OSCAR HOOKER.Some wit once said of a law firm in Greenville that it was composed of three B's--brains, brass, and beauty. By eliminating the word brass and substituting another word beginning with B the tripple [triple] letters are combined very forcibly in Mr. Hooker. That he has the brain of a thorough busines [business] man goes without saying. While he makes no boast of beauty, in that particular he stands well above the average man, and--he's got the "boodle." The combination makes him by no means an undesirable partner. Though his first few year's connection with the tobacco industry was in a silent way, this season he is one of the active workers for the market and can be found at his post in the Eastern every day.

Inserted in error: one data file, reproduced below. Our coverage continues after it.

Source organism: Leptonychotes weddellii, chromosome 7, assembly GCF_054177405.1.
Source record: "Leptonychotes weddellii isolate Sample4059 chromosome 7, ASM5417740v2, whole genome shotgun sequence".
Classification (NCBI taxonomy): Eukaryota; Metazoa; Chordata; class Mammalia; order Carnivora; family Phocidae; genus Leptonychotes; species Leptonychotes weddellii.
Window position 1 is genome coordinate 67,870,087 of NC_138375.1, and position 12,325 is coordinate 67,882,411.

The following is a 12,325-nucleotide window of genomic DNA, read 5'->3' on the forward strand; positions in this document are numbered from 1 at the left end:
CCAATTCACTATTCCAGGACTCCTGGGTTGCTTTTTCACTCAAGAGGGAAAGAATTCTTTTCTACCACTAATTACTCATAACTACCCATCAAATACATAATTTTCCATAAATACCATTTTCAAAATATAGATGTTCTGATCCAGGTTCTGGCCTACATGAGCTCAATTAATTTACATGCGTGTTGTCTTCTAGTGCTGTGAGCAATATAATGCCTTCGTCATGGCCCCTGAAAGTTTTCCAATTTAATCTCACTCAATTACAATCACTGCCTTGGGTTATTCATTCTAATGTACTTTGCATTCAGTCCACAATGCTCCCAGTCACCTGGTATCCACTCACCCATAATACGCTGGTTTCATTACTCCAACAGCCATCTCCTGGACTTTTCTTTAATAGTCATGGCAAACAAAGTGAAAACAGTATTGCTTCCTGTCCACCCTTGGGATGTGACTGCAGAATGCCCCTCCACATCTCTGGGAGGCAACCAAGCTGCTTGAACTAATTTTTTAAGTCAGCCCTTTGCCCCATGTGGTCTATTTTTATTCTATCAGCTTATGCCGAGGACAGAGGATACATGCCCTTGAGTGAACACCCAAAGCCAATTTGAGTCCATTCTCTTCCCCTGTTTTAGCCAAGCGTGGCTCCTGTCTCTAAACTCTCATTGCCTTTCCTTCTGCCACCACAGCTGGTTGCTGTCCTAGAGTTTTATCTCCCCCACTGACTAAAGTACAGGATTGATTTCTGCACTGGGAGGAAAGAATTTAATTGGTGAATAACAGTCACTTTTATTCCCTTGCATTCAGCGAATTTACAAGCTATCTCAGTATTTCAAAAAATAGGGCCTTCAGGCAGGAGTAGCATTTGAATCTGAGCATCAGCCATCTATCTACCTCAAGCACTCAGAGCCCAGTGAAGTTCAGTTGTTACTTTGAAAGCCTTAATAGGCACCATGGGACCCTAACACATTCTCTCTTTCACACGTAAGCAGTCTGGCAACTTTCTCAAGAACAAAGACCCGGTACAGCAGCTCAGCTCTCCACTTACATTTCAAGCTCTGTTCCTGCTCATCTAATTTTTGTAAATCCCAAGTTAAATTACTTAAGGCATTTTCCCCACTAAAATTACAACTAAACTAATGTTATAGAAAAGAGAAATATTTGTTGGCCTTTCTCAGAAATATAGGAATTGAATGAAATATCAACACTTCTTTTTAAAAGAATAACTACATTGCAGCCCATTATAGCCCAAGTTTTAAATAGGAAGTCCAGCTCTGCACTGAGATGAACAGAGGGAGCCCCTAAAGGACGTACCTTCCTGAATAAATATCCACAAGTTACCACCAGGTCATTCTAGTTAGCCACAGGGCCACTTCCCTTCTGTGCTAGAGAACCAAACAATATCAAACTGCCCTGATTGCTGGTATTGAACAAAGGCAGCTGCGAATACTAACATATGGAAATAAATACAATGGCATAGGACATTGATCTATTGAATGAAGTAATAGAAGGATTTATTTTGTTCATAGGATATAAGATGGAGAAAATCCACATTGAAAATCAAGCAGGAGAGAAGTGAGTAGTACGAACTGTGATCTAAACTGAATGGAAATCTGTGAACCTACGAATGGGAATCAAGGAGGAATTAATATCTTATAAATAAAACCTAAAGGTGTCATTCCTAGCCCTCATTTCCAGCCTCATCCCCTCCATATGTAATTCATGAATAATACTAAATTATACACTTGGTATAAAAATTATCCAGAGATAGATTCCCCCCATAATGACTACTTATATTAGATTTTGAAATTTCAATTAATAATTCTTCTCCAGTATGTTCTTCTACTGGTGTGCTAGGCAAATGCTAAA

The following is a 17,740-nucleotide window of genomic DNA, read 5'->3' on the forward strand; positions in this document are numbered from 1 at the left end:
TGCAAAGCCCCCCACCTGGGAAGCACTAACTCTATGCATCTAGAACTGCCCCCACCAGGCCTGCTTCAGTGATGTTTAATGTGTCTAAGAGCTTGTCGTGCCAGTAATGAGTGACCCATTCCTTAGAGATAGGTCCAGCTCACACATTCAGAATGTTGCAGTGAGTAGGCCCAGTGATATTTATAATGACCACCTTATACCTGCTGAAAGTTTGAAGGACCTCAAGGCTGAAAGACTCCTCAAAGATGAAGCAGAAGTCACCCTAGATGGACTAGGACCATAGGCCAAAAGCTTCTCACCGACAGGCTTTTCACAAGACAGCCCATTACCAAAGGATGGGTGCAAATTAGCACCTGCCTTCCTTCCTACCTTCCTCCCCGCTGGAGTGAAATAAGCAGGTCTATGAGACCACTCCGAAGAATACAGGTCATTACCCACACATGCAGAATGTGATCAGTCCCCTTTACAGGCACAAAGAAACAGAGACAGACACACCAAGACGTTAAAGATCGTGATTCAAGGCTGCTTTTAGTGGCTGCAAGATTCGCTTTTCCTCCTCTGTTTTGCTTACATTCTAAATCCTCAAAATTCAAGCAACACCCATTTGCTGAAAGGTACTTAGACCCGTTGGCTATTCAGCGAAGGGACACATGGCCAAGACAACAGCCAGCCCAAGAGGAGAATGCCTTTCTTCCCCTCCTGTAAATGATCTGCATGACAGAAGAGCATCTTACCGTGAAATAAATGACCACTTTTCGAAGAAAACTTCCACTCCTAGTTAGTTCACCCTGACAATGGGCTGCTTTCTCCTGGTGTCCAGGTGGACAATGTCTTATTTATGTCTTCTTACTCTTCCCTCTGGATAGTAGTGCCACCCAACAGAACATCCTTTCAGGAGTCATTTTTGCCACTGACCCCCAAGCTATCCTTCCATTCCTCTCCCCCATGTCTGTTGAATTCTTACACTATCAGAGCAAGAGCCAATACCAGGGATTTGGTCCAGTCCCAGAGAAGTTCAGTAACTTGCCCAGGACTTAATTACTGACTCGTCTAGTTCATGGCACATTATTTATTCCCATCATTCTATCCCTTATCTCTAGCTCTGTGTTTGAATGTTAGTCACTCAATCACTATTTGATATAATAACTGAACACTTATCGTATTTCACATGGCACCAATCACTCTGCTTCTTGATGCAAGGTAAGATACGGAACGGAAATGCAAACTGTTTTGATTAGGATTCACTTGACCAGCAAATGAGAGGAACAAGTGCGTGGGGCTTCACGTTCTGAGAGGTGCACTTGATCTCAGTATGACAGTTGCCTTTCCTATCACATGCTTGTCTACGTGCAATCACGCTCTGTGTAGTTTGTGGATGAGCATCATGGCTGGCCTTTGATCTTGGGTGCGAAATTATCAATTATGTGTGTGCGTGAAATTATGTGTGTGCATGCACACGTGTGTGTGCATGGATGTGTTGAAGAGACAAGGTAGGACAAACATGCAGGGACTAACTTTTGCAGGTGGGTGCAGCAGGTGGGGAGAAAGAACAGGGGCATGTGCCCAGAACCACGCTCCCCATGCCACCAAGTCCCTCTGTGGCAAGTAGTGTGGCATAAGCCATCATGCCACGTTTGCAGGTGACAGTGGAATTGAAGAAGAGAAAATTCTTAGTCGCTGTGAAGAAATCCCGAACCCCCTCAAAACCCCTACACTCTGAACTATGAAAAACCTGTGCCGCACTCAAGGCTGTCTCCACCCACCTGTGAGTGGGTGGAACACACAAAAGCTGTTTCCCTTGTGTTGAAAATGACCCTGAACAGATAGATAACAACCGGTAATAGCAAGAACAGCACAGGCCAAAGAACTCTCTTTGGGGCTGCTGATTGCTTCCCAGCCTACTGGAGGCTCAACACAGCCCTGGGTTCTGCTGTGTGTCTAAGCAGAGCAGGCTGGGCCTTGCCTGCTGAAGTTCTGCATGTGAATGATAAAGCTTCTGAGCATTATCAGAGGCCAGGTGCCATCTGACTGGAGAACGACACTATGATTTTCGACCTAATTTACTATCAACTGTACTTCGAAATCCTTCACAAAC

|Citation:||"The Tobacco Department: Our Buyers," Eastern Reflector (Greenville, NC), November 20, 1895.|
|Location:||North Carolina Collection, Joyner Library, East Carolina University, Greenville, NC 27858 USA|
|Call Number:||NoCar Microfilm GvER-1 View Catalog Record|